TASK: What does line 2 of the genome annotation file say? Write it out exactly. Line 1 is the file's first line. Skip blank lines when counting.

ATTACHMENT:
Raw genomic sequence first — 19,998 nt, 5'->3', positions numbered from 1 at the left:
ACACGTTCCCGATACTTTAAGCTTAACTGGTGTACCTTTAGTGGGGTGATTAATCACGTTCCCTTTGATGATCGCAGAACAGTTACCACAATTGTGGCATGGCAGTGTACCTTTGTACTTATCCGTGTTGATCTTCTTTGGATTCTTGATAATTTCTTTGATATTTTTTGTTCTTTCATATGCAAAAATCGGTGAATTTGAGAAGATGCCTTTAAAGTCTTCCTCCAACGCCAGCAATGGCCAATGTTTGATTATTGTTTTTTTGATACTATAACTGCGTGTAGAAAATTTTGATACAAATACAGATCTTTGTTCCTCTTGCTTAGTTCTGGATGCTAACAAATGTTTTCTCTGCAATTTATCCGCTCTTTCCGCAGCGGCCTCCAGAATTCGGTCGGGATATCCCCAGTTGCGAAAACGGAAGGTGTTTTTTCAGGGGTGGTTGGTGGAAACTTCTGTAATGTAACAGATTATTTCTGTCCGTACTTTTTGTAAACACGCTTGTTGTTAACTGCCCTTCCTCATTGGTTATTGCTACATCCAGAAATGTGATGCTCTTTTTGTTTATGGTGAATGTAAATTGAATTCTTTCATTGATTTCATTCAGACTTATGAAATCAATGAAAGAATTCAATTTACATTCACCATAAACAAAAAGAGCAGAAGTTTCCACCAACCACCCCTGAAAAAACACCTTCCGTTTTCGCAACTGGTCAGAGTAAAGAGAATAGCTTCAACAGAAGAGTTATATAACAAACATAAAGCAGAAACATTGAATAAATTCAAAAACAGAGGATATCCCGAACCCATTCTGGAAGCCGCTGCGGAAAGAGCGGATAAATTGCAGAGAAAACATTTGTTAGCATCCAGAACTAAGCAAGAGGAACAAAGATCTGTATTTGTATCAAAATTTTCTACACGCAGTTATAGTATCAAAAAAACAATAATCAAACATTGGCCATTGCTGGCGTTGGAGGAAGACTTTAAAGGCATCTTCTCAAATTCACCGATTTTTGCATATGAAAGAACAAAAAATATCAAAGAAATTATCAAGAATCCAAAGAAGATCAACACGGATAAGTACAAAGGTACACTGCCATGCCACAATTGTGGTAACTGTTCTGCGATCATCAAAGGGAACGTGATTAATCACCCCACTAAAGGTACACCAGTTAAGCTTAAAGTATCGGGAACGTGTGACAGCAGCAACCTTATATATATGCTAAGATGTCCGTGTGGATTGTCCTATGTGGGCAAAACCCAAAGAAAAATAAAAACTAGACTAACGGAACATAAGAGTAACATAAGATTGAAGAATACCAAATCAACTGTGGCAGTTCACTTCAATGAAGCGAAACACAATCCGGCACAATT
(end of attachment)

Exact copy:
ACACGTTCCCGATACTTTAAGCTTAACTGGTGTACCTTTAGTGGGGTGATTAATCACGTTCCCTTTGATGATCGCAGAACAGTTACCACAATTGTGGCATGGCAGTGTACCTTTGTACTTATCCGTGTTGATCTTCTTTGGATTCTTGATAATTTCTTTGATATTTTTTGTTCTTTCATATGCAAAAATCGGTGAATTTGAGAAGATGCCTTTAAAGTCTTCCTCCAACGCCAGCAATGGCCAATGTTTGATTATTGTTTTTTTGATACTATAACTGCGTGTAGAAAATTTTGATACAAATACAGATCTTTGTTCCTCTTGCTTAGTTCTGGATGCTAACAAATGTTTTCTCTGCAATTTATCCGCTCTTTCCGCAGCGGCCTCCAGAATTCGGTCGGGATATCCCCAGTTGCGAAAACGGAAGGTGTTTTTTCAGGGGTGGTTGGTGGAAACTTCTGTAATGTAACAGATTATTTCTGTCCGTACTTTTTGTAAACACGCTTGTTGTTAACTGCCCTTCCTCATTGGTTATTGCTACATCCAGAAATGTGATGCTCTTTTTGTTTATGGTGAATGTAAATTGAATTCTTTCATTGATTTCATTCAGACTTATGAAATCAATGAAAGAATTCAATTTACATTCACCATAAACAAAAAGAGCAGAAGTTTCCACCAACCACCCCTGAAAAAACACCTTCCGTTTTCGCAACTGGTCAGAGTAAAGAGAATAGCTTCAACAGAAGAGTTATATAACAAACATAAAGCAGAAACATTGAATAAATTCAAAAACAGAGGATATCCCGAACCCATTCTGGAAGCCGCTGCGGAAAGAGCGGATAAATTGCAGAGAAAACATTTGTTAGCATCCAGAACTAAGCAAGAGGAACAAAGATCTGTATTTGTATCAAAATTTTCTACACGCAGTTATAGTATCAAAAAAACAATAATCAAACATTGGCCATTGCTGGCGTTGGAGGAAGACTTTAAAGGCATCTTCTCAAATTCACCGATTTTTGCATATGAAAGAACAAAAAATATCAAAGAAATTATCAAGAATCCAAAGAAGATCAACACGGATAAGTACAAAGGTACACTGCCATGCCACAATTGTGGTAACTGTTCTGCGATCATCAAAGGGAACGTGATTAATCACCCCACTAAAGGTACACCAGTTAAGCTTAAAGTATCGGGAACGTGTGACAGCAGCAACCTTATATATATGCTAAGATGTCCGTGTGGATTGTCCTATGTGGGCAAAACCCAAAGAAAAATAAAAACTAGACTAACGGAACATAAGAGTAACATAAGATTGAAGAATACCAAATCAACTGTGGCAGTTCACTTCAATGAAGCGAAACACAATCCGGCACAATT